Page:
Q&A on the Chancellor’s Summer Statement

Since the beginning of the Covid-19 pandemic the health crisis has occupied centre-stage in Government policy. Now, following the Prime Minister’s speech last week in Dudley and the Chancellor’s Summer Statement today in the House of Commons, addressing the economic crisis and ensuring recovery has moved alongside the health crisis to the fore of Government policy. Here, we provide an overview by answering the key questions following the Chancellor’s latest suite of measures.

Economic messages

1. What is the main takeaway from the Chancellor’s statement?

Last week the Prime Minister focused on build, build, build. Today, for the Chancellor, it was jobs, jobs, jobs as he outlined an ambitious and interventionist suite of measures to prevent a rise in unemployment. The measures were significant, estimated by the Treasury to be worth up to £30 billion.

The last time the UK had high unemployment was in the early 1980s. Then the labour market was very different, ‘sclerosis’ being the word used to describe it. Now, the labour market is flexible. Also, in the 1980s high unemployment was a consequence of a necessary restructuring of the economy. Today, however, the deep recession and the threat to the jobs outlook is from an economic shock.

It is this that helps explain why the Chancellor should feel confident that his measures will be effective in limiting the scale of the rise in unemployment, although not in saving all jobs. His focus was on helping ensure the recovery continues, as well as specific measures aimed at the young and also focused on sectors in difficulty.

The threat to jobs is likely to seen in three waves: first, on the impact as the Government’s existing schemes are phased out; second, as the vaccine gap prevents a number of sectors from returning to normal with people reluctant to venture out and spend and as social distancing prevents businesses from returning to normal; and a third possible wave is when firms emerge from this crisis with high debt that forces them to then deleverage and not invest and recruit staff.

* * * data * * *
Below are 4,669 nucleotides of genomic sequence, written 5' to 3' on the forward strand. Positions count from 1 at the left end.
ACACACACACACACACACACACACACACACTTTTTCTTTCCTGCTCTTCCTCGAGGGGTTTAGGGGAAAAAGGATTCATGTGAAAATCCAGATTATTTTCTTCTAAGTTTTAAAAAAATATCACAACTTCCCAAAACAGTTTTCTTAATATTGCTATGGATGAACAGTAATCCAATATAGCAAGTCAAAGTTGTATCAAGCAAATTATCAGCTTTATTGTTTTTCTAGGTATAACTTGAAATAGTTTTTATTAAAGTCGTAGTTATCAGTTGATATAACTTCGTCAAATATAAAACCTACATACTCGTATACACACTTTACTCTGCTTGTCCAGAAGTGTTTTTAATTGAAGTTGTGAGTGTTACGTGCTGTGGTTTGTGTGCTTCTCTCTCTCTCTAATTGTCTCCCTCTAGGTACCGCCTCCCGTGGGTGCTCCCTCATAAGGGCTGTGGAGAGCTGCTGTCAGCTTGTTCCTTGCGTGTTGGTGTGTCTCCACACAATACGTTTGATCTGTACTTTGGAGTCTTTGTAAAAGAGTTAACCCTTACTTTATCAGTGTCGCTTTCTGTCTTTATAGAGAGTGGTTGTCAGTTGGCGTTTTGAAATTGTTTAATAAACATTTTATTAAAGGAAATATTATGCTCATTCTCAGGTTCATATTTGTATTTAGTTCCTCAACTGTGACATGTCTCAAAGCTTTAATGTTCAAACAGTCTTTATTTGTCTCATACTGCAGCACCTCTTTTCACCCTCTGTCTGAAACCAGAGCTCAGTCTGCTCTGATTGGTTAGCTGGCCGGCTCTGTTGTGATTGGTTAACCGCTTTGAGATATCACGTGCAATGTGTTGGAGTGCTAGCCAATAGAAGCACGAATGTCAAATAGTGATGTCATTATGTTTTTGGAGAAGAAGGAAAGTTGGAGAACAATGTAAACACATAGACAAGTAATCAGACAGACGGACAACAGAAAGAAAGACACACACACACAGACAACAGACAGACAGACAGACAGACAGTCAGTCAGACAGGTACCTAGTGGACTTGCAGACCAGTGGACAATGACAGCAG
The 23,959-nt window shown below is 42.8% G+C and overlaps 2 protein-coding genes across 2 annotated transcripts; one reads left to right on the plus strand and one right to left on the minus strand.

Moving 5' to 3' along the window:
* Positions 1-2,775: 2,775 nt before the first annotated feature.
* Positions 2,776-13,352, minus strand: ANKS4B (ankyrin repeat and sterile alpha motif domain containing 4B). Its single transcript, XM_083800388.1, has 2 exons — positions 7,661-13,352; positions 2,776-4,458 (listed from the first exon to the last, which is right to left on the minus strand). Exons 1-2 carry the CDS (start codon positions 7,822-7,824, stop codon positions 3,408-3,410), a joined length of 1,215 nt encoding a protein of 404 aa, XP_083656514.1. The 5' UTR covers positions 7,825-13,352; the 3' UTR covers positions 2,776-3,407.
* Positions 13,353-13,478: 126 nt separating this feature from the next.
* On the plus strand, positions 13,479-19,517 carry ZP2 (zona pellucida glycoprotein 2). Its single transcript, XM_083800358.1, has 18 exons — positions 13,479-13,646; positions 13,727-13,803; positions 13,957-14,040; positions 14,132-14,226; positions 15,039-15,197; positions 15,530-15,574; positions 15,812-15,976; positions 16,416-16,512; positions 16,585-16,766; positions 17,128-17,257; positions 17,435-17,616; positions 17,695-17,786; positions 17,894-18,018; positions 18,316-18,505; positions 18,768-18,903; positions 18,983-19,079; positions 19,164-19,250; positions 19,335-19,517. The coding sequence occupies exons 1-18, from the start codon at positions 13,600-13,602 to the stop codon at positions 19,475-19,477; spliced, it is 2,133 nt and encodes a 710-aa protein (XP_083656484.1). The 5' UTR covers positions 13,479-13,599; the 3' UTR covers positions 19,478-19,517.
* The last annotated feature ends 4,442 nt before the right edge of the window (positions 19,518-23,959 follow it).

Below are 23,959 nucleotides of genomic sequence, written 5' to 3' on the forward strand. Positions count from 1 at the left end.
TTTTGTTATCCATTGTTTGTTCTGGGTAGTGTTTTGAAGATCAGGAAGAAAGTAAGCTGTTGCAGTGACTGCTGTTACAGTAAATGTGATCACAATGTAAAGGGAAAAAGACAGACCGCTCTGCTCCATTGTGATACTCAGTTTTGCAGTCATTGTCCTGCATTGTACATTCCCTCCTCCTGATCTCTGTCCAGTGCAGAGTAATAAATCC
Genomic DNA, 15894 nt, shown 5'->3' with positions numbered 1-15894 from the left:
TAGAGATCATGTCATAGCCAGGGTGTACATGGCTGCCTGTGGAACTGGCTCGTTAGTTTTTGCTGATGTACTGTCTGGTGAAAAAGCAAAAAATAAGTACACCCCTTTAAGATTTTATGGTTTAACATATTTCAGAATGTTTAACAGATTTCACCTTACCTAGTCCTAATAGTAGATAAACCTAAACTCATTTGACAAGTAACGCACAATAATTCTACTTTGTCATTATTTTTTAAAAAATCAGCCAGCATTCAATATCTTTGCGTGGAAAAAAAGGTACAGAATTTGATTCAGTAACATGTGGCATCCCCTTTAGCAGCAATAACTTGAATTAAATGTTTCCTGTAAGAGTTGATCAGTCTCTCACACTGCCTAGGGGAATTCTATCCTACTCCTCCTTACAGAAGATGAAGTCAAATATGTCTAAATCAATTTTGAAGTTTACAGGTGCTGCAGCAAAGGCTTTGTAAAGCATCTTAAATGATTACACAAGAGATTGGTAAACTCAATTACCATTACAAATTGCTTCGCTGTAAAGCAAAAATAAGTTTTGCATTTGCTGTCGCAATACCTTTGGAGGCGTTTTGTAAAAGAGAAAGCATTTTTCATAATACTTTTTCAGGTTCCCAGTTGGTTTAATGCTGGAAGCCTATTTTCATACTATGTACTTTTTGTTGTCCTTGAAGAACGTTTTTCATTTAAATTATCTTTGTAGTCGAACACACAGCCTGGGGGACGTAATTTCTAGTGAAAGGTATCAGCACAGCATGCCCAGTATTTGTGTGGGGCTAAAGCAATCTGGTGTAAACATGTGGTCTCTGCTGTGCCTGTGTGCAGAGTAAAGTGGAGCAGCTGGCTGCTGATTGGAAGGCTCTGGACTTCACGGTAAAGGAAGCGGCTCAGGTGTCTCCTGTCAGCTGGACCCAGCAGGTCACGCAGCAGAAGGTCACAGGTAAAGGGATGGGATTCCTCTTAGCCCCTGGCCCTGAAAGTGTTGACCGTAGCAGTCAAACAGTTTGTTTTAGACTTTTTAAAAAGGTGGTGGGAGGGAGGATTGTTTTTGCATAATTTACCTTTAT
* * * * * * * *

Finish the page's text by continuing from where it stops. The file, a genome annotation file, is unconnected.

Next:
Today, the Chancellor announced action on the first two, and made clear in answering a question from the Chair of the Treasury Select Committee that he will address the third area later. It is this last group, covering many small firms, that may need help through a coronavirus fund to convert debt into equity.

Today’s measures included: £4.1 billion on a temporary cut in VAT, as explained below, from 20% to 5% to help the food, accommodation and tourism sector; £0.5 billion on a voucher scheme to eat out at a discount during August; £3.8 billion on cutting stamp duty to zero on house purchases of below £500k up to the end of March 2021.

Meanwhile, specific jobs measures included: a Job Retention Scheme with £1,000 to be paid to the employer for each job that is retained (a possible £9.4 billion cost); a kickstart scheme costing £2.1 billion aimed at employing young people and a £1.6 billion apprenticeship scheme.

2. What is the outlook for the economy following this statement?

At the beginning of his Statement, the Chancellor highlighted the scale and swiftness of the recession, with the economy contracting in two months by 25%, having previously taken 18 years to grow by this size. The unlocking of the economy is already contributing to a significant, and swift, economic rebound. The same is evident in many other countries, too. Thus, we should be optimistic about growth prospects, over the remainder of this year and into next.

However, while many sectors will rebound quickly, this will not be true for all, particularly in areas like the arts and the creative sector as well as sectors like hospitality and tourism. During the vaccine gap phase, with social distancing, it will be hard for these sectors to return to normal. Hence, the Chancellor’s timely, targeted, and temporary measures aimed at these areas. Help to the arts sector was announced at the start of this week, and tax cuts were unveiled today to help other areas.

These were welcome, and reinforce our existing view that the level of the economy will not return to its pre-crisis level until the end of next year, but even then unemployment will likely be higher, even taking into account today’s welcome measures.

3. How will we pay for this crisis?

The UK will emerge from this crisis with a huge burden of debt. This is consistent with the global trend, where the IMF has pointed out that public debt is at an all-time high. The UK’s debt to GDP ratio will be above 100%. Such a high stock of debt leaves the UK vulnerable to future economic shocks, and thus it is necessary to have a clear, credible plan to reduce this debt overhang, steadily over time.